Poetic Justice and the Role of Literature
- onDecember 10, 2018
- Vol.42 Winter 2018
- byKim Sun-woo
It’s already autumn. As the wind becomes restless and harsh, news from faraway places draws closer. These days my working hours are from midnight to dawn. I watch the sun rise and then I go to sleep. When I’m reading and writing, neatly piecing together the white bones of the night or coming back from a long journey to retrieve missing bone chips, the day breaks. As dawn brightens into morning, I give a prayer of thanks. I’m thankful to the earth for making its daily rotation precisely and without incident. We’re each wandering to our own rhythm, the earth as a constituent of the universe, and me as a constituent of the earth. I’m thankful that we itinerant beings can meet the new day. And in the following second, I pray for forgiveness. Forgiveness because humans will have wreaked violence and destruction on nature or their fellow humans and some will be grieving over this.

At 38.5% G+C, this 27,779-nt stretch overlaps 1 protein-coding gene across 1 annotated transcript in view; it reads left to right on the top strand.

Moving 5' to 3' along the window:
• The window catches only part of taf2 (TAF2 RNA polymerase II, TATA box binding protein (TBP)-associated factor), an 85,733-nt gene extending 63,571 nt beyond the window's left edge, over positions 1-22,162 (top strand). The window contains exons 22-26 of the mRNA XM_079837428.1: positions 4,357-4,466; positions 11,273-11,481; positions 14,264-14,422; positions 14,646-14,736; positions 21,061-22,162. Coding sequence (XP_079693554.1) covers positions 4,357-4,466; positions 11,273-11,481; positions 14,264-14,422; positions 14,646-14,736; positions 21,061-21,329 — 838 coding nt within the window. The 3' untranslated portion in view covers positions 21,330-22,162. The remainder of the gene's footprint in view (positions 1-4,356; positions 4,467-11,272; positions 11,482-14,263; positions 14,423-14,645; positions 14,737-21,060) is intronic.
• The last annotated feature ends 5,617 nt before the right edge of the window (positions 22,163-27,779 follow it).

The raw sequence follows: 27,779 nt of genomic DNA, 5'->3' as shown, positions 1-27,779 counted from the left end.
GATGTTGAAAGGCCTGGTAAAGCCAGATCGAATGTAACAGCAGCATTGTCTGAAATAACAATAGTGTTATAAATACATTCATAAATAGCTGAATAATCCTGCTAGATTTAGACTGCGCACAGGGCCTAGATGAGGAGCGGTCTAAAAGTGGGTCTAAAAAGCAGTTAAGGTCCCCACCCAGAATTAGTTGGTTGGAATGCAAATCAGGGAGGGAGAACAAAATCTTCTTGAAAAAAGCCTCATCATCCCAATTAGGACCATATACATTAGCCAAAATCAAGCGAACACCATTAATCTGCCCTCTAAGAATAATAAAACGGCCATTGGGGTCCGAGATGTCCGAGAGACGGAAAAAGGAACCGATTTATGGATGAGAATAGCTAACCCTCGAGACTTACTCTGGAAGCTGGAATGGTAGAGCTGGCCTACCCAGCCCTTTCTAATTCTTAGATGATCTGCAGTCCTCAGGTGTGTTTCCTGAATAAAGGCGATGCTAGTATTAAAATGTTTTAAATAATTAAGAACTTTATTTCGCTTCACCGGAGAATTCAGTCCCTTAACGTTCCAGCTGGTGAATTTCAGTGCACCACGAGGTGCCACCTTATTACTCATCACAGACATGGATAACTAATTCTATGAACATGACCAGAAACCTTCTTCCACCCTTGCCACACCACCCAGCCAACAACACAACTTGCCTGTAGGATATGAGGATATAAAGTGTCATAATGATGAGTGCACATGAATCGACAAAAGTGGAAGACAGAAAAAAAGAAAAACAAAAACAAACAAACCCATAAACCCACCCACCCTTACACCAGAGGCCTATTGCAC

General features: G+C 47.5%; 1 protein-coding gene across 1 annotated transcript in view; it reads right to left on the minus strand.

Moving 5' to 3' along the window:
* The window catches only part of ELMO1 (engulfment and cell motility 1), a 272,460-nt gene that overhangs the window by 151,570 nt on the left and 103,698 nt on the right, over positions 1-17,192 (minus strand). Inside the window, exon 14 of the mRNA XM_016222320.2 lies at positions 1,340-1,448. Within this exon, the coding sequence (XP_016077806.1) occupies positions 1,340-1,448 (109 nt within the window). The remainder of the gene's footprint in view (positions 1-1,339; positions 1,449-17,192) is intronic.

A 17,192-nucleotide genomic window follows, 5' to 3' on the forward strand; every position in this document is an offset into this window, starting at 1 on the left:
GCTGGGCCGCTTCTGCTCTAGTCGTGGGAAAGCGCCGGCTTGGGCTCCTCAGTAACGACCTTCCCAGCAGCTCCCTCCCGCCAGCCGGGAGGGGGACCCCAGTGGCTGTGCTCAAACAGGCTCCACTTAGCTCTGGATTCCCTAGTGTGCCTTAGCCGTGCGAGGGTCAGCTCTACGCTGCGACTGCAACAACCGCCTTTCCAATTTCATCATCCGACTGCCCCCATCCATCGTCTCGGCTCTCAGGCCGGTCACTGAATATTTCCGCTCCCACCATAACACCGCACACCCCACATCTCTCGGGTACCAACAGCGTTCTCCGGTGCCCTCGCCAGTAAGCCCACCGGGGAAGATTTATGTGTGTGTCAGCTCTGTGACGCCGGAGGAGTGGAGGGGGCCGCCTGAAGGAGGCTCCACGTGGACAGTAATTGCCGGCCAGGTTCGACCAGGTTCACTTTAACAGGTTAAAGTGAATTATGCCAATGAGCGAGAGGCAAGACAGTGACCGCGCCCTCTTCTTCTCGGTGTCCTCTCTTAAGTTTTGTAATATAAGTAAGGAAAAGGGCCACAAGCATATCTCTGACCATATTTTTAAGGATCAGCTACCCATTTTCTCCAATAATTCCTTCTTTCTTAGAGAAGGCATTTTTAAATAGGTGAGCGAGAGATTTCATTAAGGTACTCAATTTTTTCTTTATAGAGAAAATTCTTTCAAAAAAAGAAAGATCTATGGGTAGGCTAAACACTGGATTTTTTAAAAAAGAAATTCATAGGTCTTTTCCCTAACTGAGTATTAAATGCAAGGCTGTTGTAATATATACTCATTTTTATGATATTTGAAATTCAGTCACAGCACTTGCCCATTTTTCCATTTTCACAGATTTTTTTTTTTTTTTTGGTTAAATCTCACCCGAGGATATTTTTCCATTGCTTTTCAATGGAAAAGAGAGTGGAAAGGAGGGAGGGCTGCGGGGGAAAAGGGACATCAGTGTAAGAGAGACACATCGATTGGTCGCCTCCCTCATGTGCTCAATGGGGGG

There is an expression: “The place that hurts is the body’s center,” and I agree. The earth has many centers. This year, of these centers, these hurting places, I have often prayed for Palestine. Palestine was gripped by the most intense conflicts of the twentieth century. Both the people and the land have suffered, with the country sustaining extreme levels of ethnic and sexual discrimination, the obliteration of human rights, and environmental devastation. It’s for this very reason that it is also a barometer for the justice that humans must restore.